Ethnography and archaeology on the north coast of New South Wales


  • Luke Godwin Prehistory & Archaeology, University of New England, Armidale, NSW 2351
  • Howard Creamer New South Wales National Parks and Wildlife Service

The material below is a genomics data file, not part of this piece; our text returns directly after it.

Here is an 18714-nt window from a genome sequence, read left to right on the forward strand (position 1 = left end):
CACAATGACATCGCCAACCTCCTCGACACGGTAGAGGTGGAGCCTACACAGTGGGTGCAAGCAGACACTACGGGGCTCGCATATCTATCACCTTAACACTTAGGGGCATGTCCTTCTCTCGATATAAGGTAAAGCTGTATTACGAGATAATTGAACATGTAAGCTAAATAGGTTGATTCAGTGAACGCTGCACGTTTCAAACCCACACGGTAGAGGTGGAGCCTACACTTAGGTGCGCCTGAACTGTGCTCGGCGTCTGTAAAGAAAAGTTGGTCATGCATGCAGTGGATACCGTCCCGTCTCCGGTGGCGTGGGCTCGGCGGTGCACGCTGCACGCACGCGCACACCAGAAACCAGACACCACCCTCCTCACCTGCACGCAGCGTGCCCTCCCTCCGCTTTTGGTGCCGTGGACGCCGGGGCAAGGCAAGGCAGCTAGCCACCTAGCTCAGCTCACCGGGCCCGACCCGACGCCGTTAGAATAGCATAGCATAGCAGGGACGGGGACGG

A number of recent anthropological studies have noted that even in situations that are far removed from the "traditional" pre-European lifestyle, including the urban context, Aborigines employ distinctively Aboriginal methods of resolving crises and problems encountered (see Langton 1981 for examples). Quite often the solution has a strong basis in some element of "traditional" culture, such as the use of kinship systems in confronting a shortage of housing in Adelaide (Gale 1977). Another example of this distinctive Aboriginal culture, which Langton (1981) has cogently argued as being much more than a culture of poverty, can be seen in the very strong retention of "traditional" values and beliefs by Aborigines living a "non-traditional" lifestyle. Chase (1981:25) provides a clear case of this when describing the detailed knowledge of clan territories in tribal areas retained by the older people living on the Lockhart Aboriginal Reserve on Cape York, even though in some cases these people have not visited these particular areas for many years.